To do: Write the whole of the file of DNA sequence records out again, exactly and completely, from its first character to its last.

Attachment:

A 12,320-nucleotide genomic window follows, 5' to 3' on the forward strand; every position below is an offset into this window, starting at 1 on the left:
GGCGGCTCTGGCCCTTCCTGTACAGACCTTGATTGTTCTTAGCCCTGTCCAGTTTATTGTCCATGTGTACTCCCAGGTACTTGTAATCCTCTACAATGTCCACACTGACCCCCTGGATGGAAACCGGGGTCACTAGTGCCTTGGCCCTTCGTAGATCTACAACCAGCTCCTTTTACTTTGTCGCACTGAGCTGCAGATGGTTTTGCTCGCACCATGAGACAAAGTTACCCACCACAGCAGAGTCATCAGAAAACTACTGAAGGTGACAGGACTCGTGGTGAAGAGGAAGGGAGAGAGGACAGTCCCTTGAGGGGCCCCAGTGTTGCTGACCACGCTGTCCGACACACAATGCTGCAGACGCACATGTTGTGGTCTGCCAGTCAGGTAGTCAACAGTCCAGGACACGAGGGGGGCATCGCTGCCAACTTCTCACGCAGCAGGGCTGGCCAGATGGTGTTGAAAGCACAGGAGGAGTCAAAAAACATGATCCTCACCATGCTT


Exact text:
A 12,320-nucleotide genomic window follows, 5' to 3' on the forward strand; every position below is an offset into this window, starting at 1 on the left:
GGCGGCTCTGGCCCTTCCTGTACAGACCTTGATTGTTCTTAGCCCTGTCCAGTTTATTGTCCATGTGTACTCCCAGGTACTTGTAATCCTCTACAATGTCCACACTGACCCCCTGGATGGAAACCGGGGTCACTAGTGCCTTGGCCCTTCGTAGATCTACAACCAGCTCCTTTTACTTTGTCGCACTGAGCTGCAGATGGTTTTGCTCGCACCATGAGACAAAGTTACCCACCACAGCAGAGTCATCAGAAAACTACTGAAGGTGACAGGACTCGTGGTGAAGAGGAAGGGAGAGAGGACAGTCCCTTGAGGGGCCCCAGTGTTGCTGACCACGCTGTCCGACACACAATGCTGCAGACGCACATGTTGTGGTCTGCCAGTCAGGTAGTCAACAGTCCAGGACACGAGGGGGGCATCGCTGCCAACTTCTCACGCAGCAGGGCTGGCCAGATGGTGTTGAAAGCACAGGAGGAGTCAAAAAACATGATCCTCACCATGCTT